Augusta County nonprofit receives $250,000 in state funding
WAYNESBORO, Va. (WHSV) - A nonprofit in Augusta County scored some major funding on Tuesday to go toward its educational programs. RISE is a nonprofit focused on supporting African American communities in the Valley and on Tuesday it received $250,000 in state funding.
“Anytime I can see programs where it fosters helping children as I was helped as a little kid, I’m behind it and I will get behind it. At the end of the day, you can massage it all you want and tell them how great they are but it also requires some money,” said Delegate John Avoli.
Avoli is a Republican who represents the 20th District encompassing parts of Augusta County, Staunton, and Waynesboro.
He has been working for two years to secure funding for RISE, and with the help of other legislators and Lieutenant Governor Winsome Earle Sears, he was able to pass a budget amendment giving the organization $250,000.
“It will allow us to be able to not worry so much about how we’re going to fund some of these programs that we’re developing. Things we’ve had to put on hold because we have not had the funding we’ll be able to do now,” said Sharon Fitz, CEO of RISE.
When Del. Avoli first began researching RISE he could immediately see the positive impact it was having on the children of the community and was glad to be able to support it.
“I think it’s a wonderful opportunity to come together and really do something wonderful for the community. It’s already paid off you can see kids that have graduated from here they’re out in the community, they’re working,” he said.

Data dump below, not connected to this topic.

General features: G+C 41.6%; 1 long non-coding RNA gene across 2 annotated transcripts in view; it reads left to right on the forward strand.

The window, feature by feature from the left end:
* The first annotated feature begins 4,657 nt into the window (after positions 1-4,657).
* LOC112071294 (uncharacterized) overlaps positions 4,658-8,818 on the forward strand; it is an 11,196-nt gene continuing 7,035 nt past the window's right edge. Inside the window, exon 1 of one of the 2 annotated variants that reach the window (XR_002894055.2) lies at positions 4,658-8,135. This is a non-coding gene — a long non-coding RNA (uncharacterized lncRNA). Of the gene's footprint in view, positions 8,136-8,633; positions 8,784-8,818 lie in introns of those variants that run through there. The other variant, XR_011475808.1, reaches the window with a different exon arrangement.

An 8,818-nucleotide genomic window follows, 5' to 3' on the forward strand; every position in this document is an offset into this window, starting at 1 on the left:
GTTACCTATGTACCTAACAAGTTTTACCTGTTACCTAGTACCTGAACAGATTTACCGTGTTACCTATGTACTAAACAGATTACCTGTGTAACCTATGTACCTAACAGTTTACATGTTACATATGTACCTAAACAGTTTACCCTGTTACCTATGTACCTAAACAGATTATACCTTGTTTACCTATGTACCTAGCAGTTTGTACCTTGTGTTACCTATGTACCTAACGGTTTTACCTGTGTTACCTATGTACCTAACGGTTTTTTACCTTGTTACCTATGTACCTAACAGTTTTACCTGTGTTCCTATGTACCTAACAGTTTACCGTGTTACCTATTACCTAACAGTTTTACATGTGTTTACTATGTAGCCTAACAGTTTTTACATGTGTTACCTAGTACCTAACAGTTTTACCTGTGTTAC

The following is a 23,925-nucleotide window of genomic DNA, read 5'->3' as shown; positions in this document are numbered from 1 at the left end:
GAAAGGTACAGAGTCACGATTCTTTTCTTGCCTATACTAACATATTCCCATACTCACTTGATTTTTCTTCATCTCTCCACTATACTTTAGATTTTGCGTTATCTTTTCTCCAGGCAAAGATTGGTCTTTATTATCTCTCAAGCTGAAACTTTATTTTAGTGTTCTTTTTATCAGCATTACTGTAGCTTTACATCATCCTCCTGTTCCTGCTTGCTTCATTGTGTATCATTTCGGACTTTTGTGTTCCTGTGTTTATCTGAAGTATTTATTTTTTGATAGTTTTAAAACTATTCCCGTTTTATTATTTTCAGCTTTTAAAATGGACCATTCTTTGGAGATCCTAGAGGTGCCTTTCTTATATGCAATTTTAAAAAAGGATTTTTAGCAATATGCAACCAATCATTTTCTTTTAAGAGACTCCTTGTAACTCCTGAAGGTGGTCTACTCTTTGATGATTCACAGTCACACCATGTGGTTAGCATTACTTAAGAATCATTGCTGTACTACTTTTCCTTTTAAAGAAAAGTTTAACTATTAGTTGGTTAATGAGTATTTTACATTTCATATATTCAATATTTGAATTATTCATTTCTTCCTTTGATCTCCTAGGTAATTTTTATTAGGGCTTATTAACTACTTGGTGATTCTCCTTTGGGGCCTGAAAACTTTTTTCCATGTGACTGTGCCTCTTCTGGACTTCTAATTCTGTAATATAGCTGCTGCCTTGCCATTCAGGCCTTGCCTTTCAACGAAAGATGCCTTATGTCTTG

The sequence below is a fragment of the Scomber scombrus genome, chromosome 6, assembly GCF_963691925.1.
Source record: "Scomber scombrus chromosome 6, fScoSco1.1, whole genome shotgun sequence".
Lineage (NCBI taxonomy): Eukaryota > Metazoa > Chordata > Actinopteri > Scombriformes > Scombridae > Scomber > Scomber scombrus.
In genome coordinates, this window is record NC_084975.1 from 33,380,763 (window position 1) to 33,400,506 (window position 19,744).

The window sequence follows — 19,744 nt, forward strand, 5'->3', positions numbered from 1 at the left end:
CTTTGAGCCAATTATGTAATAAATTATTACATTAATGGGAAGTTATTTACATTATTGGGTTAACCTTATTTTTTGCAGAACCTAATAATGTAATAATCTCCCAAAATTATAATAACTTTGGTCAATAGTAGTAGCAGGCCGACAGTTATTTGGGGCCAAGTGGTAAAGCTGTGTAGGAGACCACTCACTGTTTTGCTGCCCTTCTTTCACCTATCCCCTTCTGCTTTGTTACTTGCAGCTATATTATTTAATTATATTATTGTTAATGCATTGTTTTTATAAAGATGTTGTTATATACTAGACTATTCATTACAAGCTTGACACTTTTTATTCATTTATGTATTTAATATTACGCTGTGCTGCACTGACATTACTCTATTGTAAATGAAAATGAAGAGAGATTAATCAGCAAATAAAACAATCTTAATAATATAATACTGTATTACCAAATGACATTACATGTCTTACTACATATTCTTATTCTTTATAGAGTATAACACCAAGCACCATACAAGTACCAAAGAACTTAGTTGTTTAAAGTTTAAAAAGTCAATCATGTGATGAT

The organization offers afterschool and summer school programs that have helped children improve across several areas.
“Critical thinking, kind of building vocabulary, building their reading skills, and we use word problems so that they’re both learning to think critically and figure out how to do math,” said Fitz.
Since it only recently learned it would be receiving the funding, RISE doesn’t yet have a set plan for how to use all of it but CEO Sharn Fitz said the money will help it expand its educational programs to support more local children.
“I like the fact that they’re dealing with youth, young kids, reading it’s imperative. Also respect, and accountability, you can see it in these kids, they’ve got their full attention. These are teaching aspects of what a community does to raise children,” said Avoli.
Avoli said that funding for the organization was part of larger efforts across the state to increase education funding, a top priority of Governor Glenn Youngkin. He added that it was great to see the bipartisanship that allowed for the increase in education resources.
“When it came to funding for public education, school resource officers, and pay increases it was nice to see that it was purely nonpartisan. It was a good effort of two sides coming together to say ‘Look let’s put our stuff aside and let’s do what’s good and what’s right for people,’” he said.
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